Peru’s former Finance Minister Mercedes Araoz said she will run for president next year as a candidate for President Alan Garcia’s Apra party. The independent candidate was proclaimed this week as presidential candidate by Apra’s Executive Committee and thus joins the growing rank of women presidents and candidates in the region.
“One must seek a balance between economic coherence and public policies to make sure more people enjoy the benefits of that growth” Araoz said Wednesday in an interview on Radioprogramas. “I’ve always been in the center, where one doesn’t believe the market can solve everything and where there’s proper state intervention”.
Araoz thanked publicly the “honor” of having been nominated Apra’s candidate and admitted it was not an easy decision, but finally she accepted because as an independent “I can bring new, fresh ideas to the electoral campaign and attract non-party voters”.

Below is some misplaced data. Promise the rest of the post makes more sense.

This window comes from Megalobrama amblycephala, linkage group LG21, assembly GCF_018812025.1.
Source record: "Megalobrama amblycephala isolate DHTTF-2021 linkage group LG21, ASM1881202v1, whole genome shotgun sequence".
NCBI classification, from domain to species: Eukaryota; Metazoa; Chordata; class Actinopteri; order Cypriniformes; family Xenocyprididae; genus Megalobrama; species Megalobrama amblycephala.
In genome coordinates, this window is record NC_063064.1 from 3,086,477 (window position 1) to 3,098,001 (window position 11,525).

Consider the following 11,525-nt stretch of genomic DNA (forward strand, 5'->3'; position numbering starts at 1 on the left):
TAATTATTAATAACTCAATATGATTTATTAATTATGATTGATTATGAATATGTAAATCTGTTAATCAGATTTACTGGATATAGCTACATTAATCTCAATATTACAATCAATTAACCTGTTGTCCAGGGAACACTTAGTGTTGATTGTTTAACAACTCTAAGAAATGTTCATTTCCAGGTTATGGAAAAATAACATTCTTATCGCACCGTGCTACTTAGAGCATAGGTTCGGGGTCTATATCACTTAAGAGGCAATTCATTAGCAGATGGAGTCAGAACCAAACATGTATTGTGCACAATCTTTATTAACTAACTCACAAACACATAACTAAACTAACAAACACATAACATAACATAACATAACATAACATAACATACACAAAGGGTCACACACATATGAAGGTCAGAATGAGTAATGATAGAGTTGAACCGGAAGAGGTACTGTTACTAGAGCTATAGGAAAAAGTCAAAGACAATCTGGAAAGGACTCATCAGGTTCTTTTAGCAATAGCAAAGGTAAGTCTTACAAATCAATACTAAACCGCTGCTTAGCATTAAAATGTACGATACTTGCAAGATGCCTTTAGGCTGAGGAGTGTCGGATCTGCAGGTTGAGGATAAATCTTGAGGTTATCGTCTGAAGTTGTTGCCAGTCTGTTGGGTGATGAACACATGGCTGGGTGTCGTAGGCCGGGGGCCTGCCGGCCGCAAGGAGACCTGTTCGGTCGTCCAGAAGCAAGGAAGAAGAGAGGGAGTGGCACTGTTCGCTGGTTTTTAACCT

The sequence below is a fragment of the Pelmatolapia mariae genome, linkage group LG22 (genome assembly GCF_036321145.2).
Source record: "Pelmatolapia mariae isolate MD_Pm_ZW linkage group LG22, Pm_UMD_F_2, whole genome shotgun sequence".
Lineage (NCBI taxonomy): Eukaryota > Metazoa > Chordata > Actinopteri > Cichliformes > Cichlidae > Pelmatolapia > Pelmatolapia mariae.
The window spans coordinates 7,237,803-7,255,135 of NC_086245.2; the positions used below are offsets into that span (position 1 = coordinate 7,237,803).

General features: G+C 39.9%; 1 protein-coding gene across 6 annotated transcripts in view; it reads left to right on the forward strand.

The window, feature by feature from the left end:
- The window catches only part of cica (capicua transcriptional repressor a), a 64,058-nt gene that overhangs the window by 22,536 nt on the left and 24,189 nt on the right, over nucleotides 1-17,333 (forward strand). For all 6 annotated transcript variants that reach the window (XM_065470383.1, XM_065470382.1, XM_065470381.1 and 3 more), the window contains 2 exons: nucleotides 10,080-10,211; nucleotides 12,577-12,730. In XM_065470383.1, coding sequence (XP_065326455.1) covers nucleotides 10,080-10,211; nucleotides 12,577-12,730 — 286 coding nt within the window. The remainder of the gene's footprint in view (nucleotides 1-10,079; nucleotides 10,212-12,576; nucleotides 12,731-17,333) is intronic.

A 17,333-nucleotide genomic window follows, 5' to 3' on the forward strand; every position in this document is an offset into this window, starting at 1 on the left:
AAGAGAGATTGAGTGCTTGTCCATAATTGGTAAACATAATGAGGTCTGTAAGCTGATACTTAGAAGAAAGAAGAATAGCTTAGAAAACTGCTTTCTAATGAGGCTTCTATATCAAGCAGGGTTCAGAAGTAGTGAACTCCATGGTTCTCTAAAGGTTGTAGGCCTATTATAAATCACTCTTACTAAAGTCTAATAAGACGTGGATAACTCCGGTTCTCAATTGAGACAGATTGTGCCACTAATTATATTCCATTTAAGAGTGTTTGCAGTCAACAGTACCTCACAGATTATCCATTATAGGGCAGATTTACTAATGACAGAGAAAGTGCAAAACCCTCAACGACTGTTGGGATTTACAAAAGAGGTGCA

The former minister said she would toil for “a middle classes country” which must be achieved “not by taking from some to give to others, but rather creating wealth and then redistributing”.
Peruvian presidential elections are scheduled for next April.
Former Prime minister Javier Velásquez Quesquén, also considered a presidential hopeful said that the nomination of Aráoz means a “change of strategy for the ruling Apra party: from a militant candidate to an independent candidate”
Araoz, 49, who holds a Master’s in economics from the University of Miami, resigned in September after spending four years in Garcia’s Cabinet, leading the trade and production ministries. During her eight-month tenure as Finance minister, Araoz managed a 3 billion US dollars fiscal stimulus package that put South America’s sixth-biggest economy on course to expand as much as 8% this year, according to the central bank.
Standard & Poor’s in August revised its outlook on Peru’s foreign currency rating to positive from stable after Araoz sold 334 million of Sol-denominated February 2042 bonds to help finance a 415 million buyback. S&P also affirmed Peru’s BBB- long-term foreign currency and BBB+ long-term local currency sovereign ratings.